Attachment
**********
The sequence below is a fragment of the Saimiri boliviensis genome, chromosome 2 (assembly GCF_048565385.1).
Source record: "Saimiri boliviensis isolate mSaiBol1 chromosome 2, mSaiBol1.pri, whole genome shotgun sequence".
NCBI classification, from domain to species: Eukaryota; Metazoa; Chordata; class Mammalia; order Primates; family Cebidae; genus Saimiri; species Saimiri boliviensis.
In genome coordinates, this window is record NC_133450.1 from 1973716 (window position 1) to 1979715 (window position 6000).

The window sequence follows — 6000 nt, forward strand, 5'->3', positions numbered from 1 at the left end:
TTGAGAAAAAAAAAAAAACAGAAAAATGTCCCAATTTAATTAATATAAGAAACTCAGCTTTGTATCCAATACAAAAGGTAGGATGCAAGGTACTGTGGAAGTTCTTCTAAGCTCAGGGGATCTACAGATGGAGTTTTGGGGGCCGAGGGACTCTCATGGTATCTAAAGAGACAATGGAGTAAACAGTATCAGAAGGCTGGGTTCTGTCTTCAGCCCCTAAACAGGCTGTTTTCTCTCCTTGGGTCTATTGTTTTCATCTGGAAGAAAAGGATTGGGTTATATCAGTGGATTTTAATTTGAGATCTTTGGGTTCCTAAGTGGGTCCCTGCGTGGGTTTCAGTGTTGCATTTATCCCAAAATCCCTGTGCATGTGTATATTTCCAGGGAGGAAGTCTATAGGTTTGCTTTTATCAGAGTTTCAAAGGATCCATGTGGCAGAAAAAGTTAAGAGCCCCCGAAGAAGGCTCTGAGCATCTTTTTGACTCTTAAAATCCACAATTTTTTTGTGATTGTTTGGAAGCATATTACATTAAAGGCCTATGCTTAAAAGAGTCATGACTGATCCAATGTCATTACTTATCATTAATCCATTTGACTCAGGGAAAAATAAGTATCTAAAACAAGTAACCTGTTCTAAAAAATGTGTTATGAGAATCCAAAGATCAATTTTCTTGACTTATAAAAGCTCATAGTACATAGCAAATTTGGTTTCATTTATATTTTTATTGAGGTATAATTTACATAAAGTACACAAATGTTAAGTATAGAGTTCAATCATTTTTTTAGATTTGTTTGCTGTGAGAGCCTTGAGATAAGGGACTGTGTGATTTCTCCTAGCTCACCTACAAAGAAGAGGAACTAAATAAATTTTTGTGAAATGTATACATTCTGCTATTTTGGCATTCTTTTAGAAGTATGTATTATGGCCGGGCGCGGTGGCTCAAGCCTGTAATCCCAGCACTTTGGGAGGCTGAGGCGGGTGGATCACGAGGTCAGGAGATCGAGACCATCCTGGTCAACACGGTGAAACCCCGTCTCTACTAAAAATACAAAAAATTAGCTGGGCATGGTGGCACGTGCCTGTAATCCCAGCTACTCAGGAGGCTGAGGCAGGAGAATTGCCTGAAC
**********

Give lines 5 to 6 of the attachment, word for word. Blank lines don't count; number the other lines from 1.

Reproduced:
The window sequence follows — 6000 nt, forward strand, 5'->3', positions numbered from 1 at the left end:
TTGAGAAAAAAAAAAAAACAGAAAAATGTCCCAATTTAATTAATATAAGAAACTCAGCTTTGTATCCAATACAAAAGGTAGGATGCAAGGTACTGTGGAAGTTCTTCTAAGCTCAGGGGATCTACAGATGGAGTTTTGGGGGCCGAGGGACTCTCATGGTATCTAAAGAGACAATGGAGTAAACAGTATCAGAAGGCTGGGTTCTGTCTTCAGCCCCTAAACAGGCTGTTTTCTCTCCTTGGGTCTATTGTTTTCATCTGGAAGAAAAGGATTGGGTTATATCAGTGGATTTTAATTTGAGATCTTTGGGTTCCTAAGTGGGTCCCTGCGTGGGTTTCAGTGTTGCATTTATCCCAAAATCCCTGTGCATGTGTATATTTCCAGGGAGGAAGTCTATAGGTTTGCTTTTATCAGAGTTTCAAAGGATCCATGTGGCAGAAAAAGTTAAGAGCCCCCGAAGAAGGCTCTGAGCATCTTTTTGACTCTTAAAATCCACAATTTTTTTGTGATTGTTTGGAAGCATATTACATTAAAGGCCTATGCTTAAAAGAGTCATGACTGATCCAATGTCATTACTTATCATTAATCCATTTGACTCAGGGAAAAATAAGTATCTAAAACAAGTAACCTGTTCTAAAAAATGTGTTATGAGAATCCAAAGATCAATTTTCTTGACTTATAAAAGCTCATAGTACATAGCAAATTTGGTTTCATTTATATTTTTATTGAGGTATAATTTACATAAAGTACACAAATGTTAAGTATAGAGTTCAATCATTTTTTTAGATTTGTTTGCTGTGAGAGCCTTGAGATAAGGGACTGTGTGATTTCTCCTAGCTCACCTACAAAGAAGAGGAACTAAATAAATTTTTGTGAAATGTATACATTCTGCTATTTTGGCATTCTTTTAGAAGTATGTATTATGGCCGGGCGCGGTGGCTCAAGCCTGTAATCCCAGCACTTTGGGAGGCTGAGGCGGGTGGATCACGAGGTCAGGAGATCGAGACCATCCTGGTCAACACGGTGAAACCCCGTCTCTACTAAAAATACAAAAAATTAGCTGGGCATGGTGGCACGTGCCTGTAATCCCAGCTACTCAGGAGGCTGAGGCAGGAGAATTGCCTGAAC